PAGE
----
Ex-Nine Inch Nails Guitarist Aaron North Recounts Musical Slide
In his heyday, guitarist Aaron North (seen at right above) was a force of nature, as his take no prisoners approach was lauded during his run with the Icarus Line and, most notably, during his several year run with Nine Inch Nails. In an incisive Spin interview, North reflects on how a once promising career went south.
Although he claims he’s been drug free for a decade, North takes his share of medication and candidly believes he has the body of a person in their seventies. His seemingly self imposed exile from his closest friends as well as the music industry (he hasn’t publicly played since 2008) is befuddling, considering his gloried run with NIN as well as participation in the formidable music website and former label Buddyhead.
“The reality … ” said guitarist Ben Weinman, whose band Dillinger Escape Plan once toured with the Icarus Line. “… is that Aaron North is a hard person to believe. When he joined Nine Inch Nails, it was the perfect scenario — it was like the good guys won. He never kissed ass to get somewhere. He didn’t drink or do drugs. He was this lone-wolf person who didn’t fit in anywhere but found really amazing creative outlets. But Nine Inch Nails didn’t work out. It made him obnoxious.”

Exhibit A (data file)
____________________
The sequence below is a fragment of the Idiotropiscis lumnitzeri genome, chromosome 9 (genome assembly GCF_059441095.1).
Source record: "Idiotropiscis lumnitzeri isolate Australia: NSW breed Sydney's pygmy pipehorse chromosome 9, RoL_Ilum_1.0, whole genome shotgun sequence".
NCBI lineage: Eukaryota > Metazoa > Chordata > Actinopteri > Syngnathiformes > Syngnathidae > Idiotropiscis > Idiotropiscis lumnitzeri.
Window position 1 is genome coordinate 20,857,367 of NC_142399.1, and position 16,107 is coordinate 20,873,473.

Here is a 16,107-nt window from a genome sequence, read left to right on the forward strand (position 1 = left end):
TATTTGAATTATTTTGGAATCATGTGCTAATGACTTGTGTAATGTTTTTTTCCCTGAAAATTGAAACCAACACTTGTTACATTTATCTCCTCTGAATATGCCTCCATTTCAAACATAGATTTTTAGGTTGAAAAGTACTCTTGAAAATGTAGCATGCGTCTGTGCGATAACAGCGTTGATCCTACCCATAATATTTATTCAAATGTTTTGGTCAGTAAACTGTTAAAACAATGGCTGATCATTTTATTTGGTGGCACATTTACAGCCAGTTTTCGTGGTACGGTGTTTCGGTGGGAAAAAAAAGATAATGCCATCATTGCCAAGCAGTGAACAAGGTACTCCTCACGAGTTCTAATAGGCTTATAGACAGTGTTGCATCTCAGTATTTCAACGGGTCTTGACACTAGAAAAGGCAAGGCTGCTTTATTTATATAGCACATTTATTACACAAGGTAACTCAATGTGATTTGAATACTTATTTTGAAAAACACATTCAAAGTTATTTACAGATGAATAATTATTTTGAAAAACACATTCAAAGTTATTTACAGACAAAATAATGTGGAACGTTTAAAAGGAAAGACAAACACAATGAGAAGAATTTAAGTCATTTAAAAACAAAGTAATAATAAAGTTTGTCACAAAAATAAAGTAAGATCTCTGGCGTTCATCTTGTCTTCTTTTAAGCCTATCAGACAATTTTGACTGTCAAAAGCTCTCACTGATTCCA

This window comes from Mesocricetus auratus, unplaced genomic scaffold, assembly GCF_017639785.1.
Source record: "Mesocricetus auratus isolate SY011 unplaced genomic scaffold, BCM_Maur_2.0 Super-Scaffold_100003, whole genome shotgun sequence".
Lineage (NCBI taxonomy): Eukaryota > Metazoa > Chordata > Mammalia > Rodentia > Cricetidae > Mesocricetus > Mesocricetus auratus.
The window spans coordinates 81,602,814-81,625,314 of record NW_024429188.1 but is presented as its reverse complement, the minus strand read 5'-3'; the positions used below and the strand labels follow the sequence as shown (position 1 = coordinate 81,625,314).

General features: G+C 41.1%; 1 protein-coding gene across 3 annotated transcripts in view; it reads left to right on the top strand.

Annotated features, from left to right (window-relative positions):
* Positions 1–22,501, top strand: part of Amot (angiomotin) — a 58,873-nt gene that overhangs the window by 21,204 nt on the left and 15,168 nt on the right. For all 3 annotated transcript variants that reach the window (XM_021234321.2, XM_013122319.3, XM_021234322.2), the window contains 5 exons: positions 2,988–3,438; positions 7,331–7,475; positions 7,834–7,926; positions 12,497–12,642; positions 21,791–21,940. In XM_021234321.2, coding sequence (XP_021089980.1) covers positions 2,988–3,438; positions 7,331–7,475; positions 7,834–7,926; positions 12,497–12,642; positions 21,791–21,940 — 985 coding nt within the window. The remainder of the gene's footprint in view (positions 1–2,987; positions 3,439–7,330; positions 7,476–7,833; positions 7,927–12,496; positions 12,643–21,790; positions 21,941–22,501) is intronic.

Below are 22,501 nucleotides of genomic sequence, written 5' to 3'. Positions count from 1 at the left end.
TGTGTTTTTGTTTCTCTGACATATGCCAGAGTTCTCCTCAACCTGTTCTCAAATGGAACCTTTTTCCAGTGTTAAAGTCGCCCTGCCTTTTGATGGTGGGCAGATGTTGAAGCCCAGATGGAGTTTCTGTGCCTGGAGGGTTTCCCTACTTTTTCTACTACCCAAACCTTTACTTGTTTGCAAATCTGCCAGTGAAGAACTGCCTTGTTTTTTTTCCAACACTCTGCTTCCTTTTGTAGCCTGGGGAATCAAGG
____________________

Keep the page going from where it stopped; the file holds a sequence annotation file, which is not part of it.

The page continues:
After signing up with NIN in 2005, North claimed he took “crazy pills” to deal with the band’s touring schedule, and frontman Trent Reznor said that North’s unpredictable onstage performance would bleed over to his real life. “He started behaving erratically,” said Reznor. “It got difficult to have him around. I was still somewhat newly sober at the time, and basically just went to my hotel room and closed the door after the shows, but later I learned that there was some stuff going on that maybe explained Aaron’s behavior.”
North eventually left NIN in 2007, and although he has had his share of arguments with friends and colleagues over the years, he only has kind words to say for Reznor. “It was manic depression, manic episodes, and I feel terrible about them and the trouble they were causing,” he added. “That’s why I left the band. You don’t just leave a band like that lightly. I’m still bummed about what happened with Nails. I have nothing bad to say about Trent Reznor. He’s a great guy.”
Depending on one’s own viewpoint, North’s philosophical take on his rise and fall from the music industry can be taken in positive stride or a wistful feeling of sheer loss. “If I die, it’s okay,” said North, who claims he doesn’t want anyone’s pity. “Because I lived. I got to travel the world. I got to play music.”